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What Good Looks Like (Building the Right Support Board Advisory Group report)

This co-produced report was commissioned from the Building the Right Support (BTRS) Advisory Group, as part of the wider action plan developed by the Building the Right Support Delivery Board. It has been supported by Partners in Care and Health.

The Building the Right Support Advisory Group is made up of people with lived experience, including family carers. The Local Government Association (LGA) and the Association of Directors of Adult Social Services (ADASS), which are Partners in Care and Health, supported this report. Download the report:

What Good Looks Like

The views in this independent report are those of the Building the Right Support Advisory Group and people with lived experience who participated in research, surveys or consultations supported by advisory group members. They do not necessarily reflect those of the LGA or ADASS as Partners in Care and Health.

The group spoke to people face to face and used online surveys to identify what people thought ‘good’ would look like. They also undertook a review of relevant published reports and searched and reviewed available evidence to gather evidence - also looking at previous reports and their recommendations.

Using the information gathered, the advisory group set out to find examples of ‘good’ community supports, to learn about them, and what it took to overcome some of the barriers to getting them in place.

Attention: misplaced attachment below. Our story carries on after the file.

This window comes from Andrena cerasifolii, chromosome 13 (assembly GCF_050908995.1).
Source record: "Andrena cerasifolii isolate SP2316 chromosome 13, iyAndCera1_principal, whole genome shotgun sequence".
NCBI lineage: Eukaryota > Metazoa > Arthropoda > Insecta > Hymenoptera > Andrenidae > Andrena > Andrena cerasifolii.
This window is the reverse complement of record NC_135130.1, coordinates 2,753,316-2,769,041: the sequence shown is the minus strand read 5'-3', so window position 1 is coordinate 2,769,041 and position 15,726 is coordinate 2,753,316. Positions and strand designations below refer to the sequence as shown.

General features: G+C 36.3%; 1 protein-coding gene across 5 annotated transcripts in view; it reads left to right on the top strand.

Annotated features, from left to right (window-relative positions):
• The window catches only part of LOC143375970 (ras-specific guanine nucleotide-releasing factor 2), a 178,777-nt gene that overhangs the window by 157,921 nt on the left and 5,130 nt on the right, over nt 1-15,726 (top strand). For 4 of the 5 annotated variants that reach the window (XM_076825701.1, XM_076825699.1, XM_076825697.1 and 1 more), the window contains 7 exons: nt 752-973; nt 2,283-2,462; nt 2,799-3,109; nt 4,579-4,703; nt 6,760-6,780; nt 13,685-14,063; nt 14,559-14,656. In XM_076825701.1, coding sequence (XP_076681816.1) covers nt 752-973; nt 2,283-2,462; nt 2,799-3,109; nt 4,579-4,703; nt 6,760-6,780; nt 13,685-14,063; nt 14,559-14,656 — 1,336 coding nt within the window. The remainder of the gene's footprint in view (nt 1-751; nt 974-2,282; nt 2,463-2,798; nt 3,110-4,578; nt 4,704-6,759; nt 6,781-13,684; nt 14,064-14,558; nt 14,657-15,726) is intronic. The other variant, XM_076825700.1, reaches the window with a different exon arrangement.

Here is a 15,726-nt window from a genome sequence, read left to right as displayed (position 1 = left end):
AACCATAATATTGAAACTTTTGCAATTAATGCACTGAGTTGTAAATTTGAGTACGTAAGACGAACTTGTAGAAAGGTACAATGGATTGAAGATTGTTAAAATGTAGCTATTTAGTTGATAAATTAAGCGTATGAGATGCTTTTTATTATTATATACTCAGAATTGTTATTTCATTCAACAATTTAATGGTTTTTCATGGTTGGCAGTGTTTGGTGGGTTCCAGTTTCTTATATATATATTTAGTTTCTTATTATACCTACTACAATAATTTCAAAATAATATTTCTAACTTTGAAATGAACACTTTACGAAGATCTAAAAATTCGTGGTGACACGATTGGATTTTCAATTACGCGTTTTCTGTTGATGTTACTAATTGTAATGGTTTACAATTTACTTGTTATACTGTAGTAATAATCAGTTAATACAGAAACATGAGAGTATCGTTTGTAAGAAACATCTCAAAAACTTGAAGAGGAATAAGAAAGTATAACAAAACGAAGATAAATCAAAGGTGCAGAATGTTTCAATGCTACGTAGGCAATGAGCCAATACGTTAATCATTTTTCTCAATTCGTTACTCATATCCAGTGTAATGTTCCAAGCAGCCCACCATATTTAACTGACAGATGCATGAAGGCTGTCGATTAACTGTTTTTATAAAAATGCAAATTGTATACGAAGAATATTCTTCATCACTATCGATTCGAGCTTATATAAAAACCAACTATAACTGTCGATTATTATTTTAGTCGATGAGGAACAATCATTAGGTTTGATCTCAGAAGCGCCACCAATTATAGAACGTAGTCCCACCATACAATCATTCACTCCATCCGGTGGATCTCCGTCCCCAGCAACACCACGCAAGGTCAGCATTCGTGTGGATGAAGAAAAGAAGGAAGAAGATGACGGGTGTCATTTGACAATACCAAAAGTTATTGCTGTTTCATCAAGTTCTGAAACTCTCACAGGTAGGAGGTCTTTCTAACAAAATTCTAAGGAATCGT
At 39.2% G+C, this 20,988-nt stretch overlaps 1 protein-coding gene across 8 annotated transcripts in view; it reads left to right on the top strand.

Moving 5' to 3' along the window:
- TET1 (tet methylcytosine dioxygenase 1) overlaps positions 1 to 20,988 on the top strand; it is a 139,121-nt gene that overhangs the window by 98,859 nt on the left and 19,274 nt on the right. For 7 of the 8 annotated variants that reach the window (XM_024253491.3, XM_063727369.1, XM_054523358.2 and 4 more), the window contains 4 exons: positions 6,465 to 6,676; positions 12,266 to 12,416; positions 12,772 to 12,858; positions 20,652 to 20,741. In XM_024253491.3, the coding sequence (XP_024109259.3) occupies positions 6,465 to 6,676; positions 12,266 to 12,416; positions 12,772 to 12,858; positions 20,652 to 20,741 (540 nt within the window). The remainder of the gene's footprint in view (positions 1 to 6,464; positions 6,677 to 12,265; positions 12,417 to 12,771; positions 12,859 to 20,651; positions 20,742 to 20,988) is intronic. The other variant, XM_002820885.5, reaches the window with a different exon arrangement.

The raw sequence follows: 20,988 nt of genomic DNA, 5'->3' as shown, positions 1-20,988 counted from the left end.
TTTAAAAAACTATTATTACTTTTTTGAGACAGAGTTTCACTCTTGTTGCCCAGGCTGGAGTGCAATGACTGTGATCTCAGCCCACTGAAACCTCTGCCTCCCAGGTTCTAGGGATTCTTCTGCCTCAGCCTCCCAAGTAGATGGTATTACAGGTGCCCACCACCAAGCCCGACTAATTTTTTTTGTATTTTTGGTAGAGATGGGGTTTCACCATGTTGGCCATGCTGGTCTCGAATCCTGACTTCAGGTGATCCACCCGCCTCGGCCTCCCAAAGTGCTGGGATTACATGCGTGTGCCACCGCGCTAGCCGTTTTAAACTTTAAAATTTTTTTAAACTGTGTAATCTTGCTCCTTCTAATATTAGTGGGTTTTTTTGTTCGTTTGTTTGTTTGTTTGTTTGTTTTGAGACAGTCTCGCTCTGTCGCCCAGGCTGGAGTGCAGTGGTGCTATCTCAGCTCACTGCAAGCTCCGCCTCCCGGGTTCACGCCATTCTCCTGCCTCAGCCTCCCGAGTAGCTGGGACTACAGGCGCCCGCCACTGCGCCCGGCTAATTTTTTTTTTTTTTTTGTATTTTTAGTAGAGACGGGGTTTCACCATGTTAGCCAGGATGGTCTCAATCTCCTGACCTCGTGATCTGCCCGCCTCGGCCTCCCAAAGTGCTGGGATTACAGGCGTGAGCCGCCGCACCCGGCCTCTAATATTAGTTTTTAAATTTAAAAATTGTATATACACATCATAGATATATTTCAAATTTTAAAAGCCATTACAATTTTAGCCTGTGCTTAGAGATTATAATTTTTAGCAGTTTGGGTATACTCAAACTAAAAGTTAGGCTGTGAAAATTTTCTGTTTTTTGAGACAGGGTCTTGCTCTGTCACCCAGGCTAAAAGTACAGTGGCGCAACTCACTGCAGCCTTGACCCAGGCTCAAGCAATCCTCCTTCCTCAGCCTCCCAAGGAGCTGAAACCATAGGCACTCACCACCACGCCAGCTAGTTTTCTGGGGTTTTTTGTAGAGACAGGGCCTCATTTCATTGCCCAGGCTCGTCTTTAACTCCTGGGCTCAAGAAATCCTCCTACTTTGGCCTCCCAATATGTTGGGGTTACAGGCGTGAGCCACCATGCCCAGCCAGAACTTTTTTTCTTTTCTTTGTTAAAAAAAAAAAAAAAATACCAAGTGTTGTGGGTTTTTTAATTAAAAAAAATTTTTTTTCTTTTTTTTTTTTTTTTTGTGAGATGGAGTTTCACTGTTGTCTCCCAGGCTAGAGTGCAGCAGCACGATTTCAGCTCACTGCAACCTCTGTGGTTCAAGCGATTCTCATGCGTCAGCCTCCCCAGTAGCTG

This report includes seven key principles that ‘good’ community supports show in their day-to-day work:

  • Ethical: work to uphold human rights and operate within the law.
  • Creative: Finding solutions and thinking outside of the box to get there.
  • Personalised: Focused on the whole person, and what matters to them.
  • Agile: Work quickly to deliver what is needed.
  • Focused on valuing people: Seeing the assets people have, including those supported, parents, carers, and staff.
  • Pragmatic: Do all it takes to make things work.
  • Well led: They lead by example and influence wider system leadership.

Examples of where the seven key principles of good practice identified for good support to thrive are in action have been provided throughout the report. You can also read the full case studies via the links on this page.

In addition, the group consciously noted the concerns raised by people during their consultation. Many of the things people thought were not good, were echoed by others, and addressing the bad experiences, and their causes needs be tackled. Therefore, the advisory group looked at things as they are now, reflected on the good examples and considered what change is needed across systems to make sure that ‘good’ is experienced by more people.

They identified the actions needed to ensure that ‘good’ happens everywhere. These actions are particularly relevant for developing integrated care systems (ICS), but that also span wider community agencies. These are listed under ten key headings:

  • Rights and Legislation
  • Commissioning
  • Homes
  • Children and young people
  • A focus on the whole person
  • Relationships
  • Help when people need it
  • Funding
  • Justice
  • Employment

It is important to note that the actions are outlined in more detail in the report in section nine, and that they have formed part of the wider Building the Right Support action plan. It is hoped that they will also positively influence plans within some organisations that sit outside of health and social care.